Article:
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Santa Fe Trail historical marker<br>Western Texas: Texas Route 66, Texas, United States of America
: Signs; Monuments.
Texas Historic Commission

FORT SMITH - SANTA FE TRAIL



What came to be known as the Fort Smith - Santa Fe Trail was first blazed in 1840 by Josiah Gregg, a trader seeking a route to Santa Fe along the south side of the Canadian River. In 1849, gregg's route was closely followed by a military escort led by Capt. Randolph B. Marcy (1812-1857), Marcy's group traveled from Fort Smith, Arkansas to Santa Fe with about 500 pioneers heading for California. The party entered Oldham County on June 13th, and on June 145h ascended to the Llano Estacado near this site. Reaching the top Marcy found the plains "as boundless...and trackless as the ocean...a desolate waste of uninhabited solitude."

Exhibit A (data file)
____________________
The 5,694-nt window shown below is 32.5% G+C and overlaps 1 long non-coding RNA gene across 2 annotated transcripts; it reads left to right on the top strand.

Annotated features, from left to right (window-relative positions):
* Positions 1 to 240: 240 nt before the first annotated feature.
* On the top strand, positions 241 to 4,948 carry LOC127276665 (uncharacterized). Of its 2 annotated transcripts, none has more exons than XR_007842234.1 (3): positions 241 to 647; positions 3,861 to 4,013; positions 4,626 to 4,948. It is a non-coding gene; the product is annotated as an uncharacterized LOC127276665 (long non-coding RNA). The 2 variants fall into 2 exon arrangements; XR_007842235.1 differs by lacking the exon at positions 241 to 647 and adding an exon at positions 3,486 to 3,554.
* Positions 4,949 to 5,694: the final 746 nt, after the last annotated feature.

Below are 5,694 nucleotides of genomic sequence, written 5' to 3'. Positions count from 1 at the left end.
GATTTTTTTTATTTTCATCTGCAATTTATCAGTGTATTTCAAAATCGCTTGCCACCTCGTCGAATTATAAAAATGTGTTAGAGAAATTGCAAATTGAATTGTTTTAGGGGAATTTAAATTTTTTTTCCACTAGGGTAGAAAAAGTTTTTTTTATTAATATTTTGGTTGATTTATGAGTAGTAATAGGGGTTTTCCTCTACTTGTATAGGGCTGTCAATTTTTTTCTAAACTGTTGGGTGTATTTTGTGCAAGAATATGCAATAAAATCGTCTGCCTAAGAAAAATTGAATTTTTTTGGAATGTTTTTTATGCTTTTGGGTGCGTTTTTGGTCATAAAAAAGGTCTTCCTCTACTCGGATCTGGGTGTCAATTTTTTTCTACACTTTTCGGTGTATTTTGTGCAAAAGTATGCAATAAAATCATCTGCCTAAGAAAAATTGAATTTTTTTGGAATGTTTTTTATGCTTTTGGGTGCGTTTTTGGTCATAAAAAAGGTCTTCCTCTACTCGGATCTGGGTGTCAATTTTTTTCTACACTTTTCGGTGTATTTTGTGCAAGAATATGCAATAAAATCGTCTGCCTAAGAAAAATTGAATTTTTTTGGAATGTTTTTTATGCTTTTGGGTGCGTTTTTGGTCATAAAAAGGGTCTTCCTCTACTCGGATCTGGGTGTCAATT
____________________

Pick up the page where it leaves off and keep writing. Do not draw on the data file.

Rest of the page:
Eighty-five days after leaving Fort Smith, the party reached Santa Fe. After passing the plains, Marcy remarked, "I haved never passed a country where wagons could move along with as much ease and facility, without expenditure of any labor in making a road, as upon this route." Marcy advocated the trail as a prospective route for a transcontinental railroad, which was built after the Civil War. Later, as the country entered the automobile age and the interstate highway system was developed, U.S. Highway 66 (Route 66) and Interstate 40 were laid close to the trail.

Santa Fe Trail historical marker
Western Texas
 


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